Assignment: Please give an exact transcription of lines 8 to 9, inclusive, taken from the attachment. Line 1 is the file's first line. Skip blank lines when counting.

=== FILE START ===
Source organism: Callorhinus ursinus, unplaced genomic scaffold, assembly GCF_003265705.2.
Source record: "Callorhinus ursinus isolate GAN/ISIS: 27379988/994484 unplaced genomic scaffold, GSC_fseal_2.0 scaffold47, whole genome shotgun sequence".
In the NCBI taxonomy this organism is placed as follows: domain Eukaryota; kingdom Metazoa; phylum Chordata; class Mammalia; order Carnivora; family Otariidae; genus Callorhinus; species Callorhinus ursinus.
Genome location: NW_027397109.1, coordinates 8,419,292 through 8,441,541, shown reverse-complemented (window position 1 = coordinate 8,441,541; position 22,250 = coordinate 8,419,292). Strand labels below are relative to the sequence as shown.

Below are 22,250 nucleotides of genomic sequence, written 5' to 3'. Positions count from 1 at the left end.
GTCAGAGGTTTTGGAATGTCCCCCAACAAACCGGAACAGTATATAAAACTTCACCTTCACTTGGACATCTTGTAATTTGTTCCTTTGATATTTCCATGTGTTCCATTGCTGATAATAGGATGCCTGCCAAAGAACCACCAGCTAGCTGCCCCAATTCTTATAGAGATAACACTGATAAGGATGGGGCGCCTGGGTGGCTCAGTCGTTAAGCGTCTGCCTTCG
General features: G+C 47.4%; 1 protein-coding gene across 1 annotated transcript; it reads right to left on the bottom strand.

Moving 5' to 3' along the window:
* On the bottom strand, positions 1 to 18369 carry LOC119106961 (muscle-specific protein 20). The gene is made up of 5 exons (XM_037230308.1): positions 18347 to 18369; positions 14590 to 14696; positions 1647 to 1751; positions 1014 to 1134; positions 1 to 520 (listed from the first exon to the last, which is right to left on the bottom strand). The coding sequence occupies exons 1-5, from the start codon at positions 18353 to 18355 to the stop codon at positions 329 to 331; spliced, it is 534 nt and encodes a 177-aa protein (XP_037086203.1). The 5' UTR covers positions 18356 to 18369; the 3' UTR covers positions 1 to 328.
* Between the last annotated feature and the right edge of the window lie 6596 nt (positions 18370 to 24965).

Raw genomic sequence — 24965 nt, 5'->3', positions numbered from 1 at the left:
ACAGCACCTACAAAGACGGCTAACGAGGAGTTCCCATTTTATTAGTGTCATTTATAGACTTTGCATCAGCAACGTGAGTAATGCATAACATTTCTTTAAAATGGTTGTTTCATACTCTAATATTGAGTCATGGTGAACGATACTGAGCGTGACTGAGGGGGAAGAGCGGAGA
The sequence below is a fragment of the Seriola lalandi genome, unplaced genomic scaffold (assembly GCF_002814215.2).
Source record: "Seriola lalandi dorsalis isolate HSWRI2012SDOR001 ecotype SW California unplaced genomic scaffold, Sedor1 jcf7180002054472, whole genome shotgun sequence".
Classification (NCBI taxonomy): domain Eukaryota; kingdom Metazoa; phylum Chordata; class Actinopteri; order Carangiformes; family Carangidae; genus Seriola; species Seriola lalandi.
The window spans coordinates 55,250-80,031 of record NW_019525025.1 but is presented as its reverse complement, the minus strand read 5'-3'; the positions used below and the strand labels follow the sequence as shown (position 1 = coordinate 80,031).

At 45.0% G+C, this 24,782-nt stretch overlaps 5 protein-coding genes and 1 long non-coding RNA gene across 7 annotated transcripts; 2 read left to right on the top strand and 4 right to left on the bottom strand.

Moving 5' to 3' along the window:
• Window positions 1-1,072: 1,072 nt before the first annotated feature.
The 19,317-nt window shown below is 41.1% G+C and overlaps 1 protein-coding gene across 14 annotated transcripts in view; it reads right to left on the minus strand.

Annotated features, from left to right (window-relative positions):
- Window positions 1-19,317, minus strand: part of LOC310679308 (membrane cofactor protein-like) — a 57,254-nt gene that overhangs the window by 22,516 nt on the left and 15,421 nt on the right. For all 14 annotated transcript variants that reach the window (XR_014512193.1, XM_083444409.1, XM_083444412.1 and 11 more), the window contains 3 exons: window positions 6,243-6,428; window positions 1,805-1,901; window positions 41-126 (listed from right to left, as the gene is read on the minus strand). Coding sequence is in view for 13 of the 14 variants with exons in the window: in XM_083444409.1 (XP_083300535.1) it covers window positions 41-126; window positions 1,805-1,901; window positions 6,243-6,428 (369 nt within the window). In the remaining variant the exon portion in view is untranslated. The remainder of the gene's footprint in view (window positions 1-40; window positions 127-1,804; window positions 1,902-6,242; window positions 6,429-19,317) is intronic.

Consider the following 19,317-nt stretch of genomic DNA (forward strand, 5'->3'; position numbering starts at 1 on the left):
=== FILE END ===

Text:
Moving 5' to 3' along the window:
* On the bottom strand, positions 1 to 18369 carry LOC119106961 (muscle-specific protein 20). The gene is made up of 5 exons (XM_037230308.1): positions 18347 to 18369; positions 14590 to 14696; positions 1647 to 1751; positions 1014 to 1134; positions 1 to 520 (listed from the first exon to the last, which is right to left on the bottom strand). The coding sequence occupies exons 1-5, from the start codon at positions 18353 to 18355 to the stop codon at positions 329 to 331; spliced, it is 534 nt and encodes a 177-aa protein (XP_037086203.1). The 5' UTR covers positions 18356 to 18369; the 3' UTR covers positions 1 to 328.